The Good Neighbor Center in Tigard provides homeless families with a place to call home while they work on improving their situation. They serve around 75 families each year, which equates to about 275 to 300 people annually. They say that they give people a “hand up, not a handout,” as they hope to give people the tools they need to successfully secure permanent housing.
“It’s all about assisting, and serving, and walking alongside and making sure that the families are supported,” explained Renee Brouse, Executive Director of the Good Neighbor Center. “It’s not for us to solve their problems; it’s for us to help them figure out what those barriers are and try to overcome the barriers.”
This help comes in the way of a six-week stay, with families receiving not just a place to stay, but also food, clothing, hygiene products, and more. And with the basic needs met, people are expected to work with a case manager to identify their barriers and to work on them.
Barriers can be anything from trauma from being homeless, losing housing or being evicted due to unforeseen circumstances. Sometimes, it’s drug and alcohol abuse issues or criminal history. Renee elaborated further.
“We provide that hand up to help families overcome the barriers and to be successful in life. And because we help them focus on the kids as well, we’re trying to break the cycle of poverty,” she said.
Kids are expected to enroll in school, and there is a summer school program to keep them engaged over vacation. The parents, on the other hand, may complete a “Rent Well” class to remove an eviction from their rental history. Or they may look for a job if they don’t have one.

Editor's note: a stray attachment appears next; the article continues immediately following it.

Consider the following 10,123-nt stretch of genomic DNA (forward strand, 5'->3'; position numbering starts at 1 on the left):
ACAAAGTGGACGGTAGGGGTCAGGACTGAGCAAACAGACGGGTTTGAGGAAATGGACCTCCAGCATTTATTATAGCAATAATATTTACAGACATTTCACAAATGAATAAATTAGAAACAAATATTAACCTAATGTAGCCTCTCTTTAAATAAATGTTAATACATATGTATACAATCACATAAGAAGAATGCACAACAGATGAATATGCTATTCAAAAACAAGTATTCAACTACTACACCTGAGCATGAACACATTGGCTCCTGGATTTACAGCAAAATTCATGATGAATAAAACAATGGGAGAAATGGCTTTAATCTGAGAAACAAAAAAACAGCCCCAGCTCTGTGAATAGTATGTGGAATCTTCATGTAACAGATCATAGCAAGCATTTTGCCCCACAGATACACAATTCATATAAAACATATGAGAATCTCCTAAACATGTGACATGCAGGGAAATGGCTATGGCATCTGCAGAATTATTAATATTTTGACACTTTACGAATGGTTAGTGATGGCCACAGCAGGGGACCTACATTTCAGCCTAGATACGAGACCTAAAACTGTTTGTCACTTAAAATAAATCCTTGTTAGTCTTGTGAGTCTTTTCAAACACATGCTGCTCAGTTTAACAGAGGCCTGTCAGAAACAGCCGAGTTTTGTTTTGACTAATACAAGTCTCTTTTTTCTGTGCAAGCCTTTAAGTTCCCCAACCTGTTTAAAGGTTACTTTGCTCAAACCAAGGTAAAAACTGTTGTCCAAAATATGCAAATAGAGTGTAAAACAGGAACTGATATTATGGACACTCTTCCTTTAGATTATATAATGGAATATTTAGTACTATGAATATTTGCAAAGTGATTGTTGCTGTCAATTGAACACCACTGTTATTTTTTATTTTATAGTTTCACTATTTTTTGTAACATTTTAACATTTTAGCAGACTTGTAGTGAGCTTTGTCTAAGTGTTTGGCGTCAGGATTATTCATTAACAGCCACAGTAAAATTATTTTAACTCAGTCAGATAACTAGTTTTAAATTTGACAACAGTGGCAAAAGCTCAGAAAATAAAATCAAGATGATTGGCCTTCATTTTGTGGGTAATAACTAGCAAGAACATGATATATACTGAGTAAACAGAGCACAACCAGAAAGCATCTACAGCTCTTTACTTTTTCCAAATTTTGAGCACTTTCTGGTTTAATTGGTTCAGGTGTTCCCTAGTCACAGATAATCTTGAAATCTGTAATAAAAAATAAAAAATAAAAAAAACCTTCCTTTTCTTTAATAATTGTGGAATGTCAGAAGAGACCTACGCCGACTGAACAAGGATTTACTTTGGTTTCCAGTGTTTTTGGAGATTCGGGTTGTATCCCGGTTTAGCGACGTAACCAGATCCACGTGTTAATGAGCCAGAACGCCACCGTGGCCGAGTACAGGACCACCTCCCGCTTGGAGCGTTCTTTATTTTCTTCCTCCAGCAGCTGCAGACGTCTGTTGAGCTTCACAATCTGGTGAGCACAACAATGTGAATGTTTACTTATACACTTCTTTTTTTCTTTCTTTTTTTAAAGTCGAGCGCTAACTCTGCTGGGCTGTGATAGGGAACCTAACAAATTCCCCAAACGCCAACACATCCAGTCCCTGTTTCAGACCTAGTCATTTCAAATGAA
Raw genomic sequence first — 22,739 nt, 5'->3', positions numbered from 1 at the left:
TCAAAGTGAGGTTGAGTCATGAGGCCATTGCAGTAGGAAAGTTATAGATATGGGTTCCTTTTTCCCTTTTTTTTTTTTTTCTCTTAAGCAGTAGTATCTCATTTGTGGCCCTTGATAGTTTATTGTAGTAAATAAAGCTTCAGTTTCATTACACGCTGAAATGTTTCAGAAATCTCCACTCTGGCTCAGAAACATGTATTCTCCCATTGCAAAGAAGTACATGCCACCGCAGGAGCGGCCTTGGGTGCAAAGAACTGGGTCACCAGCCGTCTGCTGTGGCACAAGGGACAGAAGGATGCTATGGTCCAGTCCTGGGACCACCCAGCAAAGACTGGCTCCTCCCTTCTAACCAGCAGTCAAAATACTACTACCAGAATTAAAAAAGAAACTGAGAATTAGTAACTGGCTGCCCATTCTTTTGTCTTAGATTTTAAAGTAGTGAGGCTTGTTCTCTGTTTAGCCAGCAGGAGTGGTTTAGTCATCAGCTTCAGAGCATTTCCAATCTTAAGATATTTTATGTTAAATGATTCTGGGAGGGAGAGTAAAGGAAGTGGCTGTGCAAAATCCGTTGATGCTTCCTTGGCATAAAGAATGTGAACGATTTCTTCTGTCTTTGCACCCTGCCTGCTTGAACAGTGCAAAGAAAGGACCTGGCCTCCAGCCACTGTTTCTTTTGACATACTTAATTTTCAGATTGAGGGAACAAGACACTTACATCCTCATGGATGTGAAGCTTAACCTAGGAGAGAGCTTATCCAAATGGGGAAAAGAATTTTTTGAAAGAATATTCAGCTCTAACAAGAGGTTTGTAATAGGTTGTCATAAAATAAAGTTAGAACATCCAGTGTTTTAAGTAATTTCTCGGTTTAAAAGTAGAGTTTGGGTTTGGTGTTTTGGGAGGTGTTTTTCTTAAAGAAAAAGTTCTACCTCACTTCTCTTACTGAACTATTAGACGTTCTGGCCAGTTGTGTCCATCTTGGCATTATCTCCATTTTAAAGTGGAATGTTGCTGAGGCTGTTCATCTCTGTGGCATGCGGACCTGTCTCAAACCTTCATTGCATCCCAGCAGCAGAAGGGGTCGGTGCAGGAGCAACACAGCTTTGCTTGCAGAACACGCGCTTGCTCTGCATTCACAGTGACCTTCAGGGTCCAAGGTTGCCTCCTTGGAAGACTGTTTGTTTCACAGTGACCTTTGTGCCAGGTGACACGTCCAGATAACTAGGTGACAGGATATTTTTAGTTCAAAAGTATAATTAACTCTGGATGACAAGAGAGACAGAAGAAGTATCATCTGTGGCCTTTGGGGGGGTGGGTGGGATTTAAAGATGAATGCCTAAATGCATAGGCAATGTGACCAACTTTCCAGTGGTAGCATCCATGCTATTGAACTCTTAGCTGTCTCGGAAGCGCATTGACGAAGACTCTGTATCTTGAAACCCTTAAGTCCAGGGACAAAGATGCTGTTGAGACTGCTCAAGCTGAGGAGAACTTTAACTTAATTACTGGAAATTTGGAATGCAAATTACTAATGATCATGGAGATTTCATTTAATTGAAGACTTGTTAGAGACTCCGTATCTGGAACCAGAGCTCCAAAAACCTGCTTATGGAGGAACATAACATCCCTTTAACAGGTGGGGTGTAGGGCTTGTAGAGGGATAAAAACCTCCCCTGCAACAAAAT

The next step is to complete the Housing Stabilization Program. Families are expected to make at least $1,400 a month to qualify, and they are placed in an apartment. At first, the rent is 25% of the normal amount. It then increases to 50%, 75%, and finally to 100% by the end of the year. This gives families time to adjust to the full rent amount. Throughout this time, families still work with their case managers. Many people continue to stay in touch with the center, years after they receive help.
The center notably runs with the help of over 1,500 volunteers. The volunteers help with everything from cleaning, yard work, painting, to cooking dinner. Plus, volunteers sleep at the center between 10:00 p.m. and 6:00 a.m to ensure someone is there should the need arise. Notably, the center was named this year as the 10th out of 100 best nonprofits to work for in Oregon by Oregon Business.
And in order to continue to help homeless families, the center is always actively searching for more housing. This has meant being resourceful too and working in conjunction with other programs. This was the case when Washington County started a voucher program in the last several months. Some of the families at the center were able to secure vouchers and were in turn placed in housing. Other times, it’s meant reaching out to apartment complexes that are already housing families from the center, and asking if they would accommodate more in the future.
Community members who would like to be involved have several options. It’s worth noting that the center is 100% dependent on donations, grants, and foundations. They don’t charge a membership fee.
Drop-off donations are currently being accepted for clothing and personal hygiene items. For the bedrooms, they seek bed linens, blankets, and pillows. Plus, they’re looking for pantry foods and fresh food.
Monetary donations are also accepted. Donations can be made with specific requests to use the funds for the housing program, the kids’ program, etc. Or, the donation can be directed to wherever it is needed the most.
Plus, those who are interested in volunteer opportunities should contact firstname.lastname@example.org.